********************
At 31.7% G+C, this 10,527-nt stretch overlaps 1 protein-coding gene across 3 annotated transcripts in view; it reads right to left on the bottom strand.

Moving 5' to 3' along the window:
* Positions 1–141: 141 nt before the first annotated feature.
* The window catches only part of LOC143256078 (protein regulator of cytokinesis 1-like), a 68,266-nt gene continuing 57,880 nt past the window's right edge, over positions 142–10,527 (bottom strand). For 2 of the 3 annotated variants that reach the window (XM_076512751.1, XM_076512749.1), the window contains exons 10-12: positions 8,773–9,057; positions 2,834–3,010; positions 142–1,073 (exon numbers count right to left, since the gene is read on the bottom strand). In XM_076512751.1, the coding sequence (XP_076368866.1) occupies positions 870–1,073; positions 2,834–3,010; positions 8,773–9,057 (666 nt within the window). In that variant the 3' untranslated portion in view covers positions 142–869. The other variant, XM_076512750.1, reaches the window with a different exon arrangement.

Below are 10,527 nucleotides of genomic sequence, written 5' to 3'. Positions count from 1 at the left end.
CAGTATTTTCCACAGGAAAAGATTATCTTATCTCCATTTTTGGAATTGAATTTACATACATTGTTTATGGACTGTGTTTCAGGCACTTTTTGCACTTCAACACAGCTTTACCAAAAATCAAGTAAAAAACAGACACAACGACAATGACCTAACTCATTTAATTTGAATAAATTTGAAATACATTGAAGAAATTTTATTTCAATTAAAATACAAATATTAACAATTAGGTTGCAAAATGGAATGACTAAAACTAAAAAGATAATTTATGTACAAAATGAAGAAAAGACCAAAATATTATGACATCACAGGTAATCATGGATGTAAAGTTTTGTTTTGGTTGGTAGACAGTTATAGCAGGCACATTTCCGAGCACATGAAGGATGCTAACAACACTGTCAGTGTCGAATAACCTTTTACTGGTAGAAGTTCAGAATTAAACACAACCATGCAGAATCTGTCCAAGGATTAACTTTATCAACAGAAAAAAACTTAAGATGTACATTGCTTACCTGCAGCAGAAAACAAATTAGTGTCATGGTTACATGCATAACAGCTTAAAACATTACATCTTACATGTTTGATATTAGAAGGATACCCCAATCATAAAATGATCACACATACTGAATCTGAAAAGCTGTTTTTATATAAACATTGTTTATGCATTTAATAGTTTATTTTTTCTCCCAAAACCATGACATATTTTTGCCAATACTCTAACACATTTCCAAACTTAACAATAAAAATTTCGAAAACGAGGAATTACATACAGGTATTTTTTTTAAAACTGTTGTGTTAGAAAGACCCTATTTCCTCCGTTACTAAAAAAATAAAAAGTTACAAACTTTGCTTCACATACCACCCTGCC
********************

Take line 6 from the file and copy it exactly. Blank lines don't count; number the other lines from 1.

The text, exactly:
CAGTATTTTCCACAGGAAAAGATTATCTTATCTCCATTTTTGGAATTGAATTTACATACATTGTTTATGGACTGTGTTTCAGGCACTTTTTGCACTTCAACACAGCTTTACCAAAAATCAAGTAAAAAACAGACACAACGACAATGACCTAACTCATTTAATTTGAATAAATTTGAAATACATTGAAGAAATTTTATTTCAATTAAAATACAAATATTAACAATTAGGTTGCAAAATGGAATGACTAAAACTAAAAAGATAATTTATGTACAAAATGAAGAAAAGACCAAAATATTATGACATCACAGGTAATCATGGATGTAAAGTTTTGTTTTGGTTGGTAGACAGTTATAGCAGGCACATTTCCGAGCACATGAAGGATGCTAACAACACTGTCAGTGTCGAATAACCTTTTACTGGTAGAAGTTCAGAATTAAACACAACCATGCAGAATCTGTCCAAGGATTAACTTTATCAACAGAAAAAAACTTAAGATGTACATTGCTTACCTGCAGCAGAAAACAAATTAGTGTCATGGTTACATGCATAACAGCTTAAAACATTACATCTTACATGTTTGATATTAGAAGGATACCCCAATCATAAAATGATCACACATACTGAATCTGAAAAGCTGTTTTTATATAAACATTGTTTATGCATTTAATAGTTTATTTTTTCTCCCAAAACCATGACATATTTTTGCCAATACTCTAACACATTTCCAAACTTAACAATAAAAATTTCGAAAACGAGGAATTACATACAGGTATTTTTTTTAAAACTGTTGTGTTAGAAAGACCCTATTTCCTCCGTTACTAAAAAAATAAAAAGTTACAAACTTTGCTTCACATACCACCCTGCC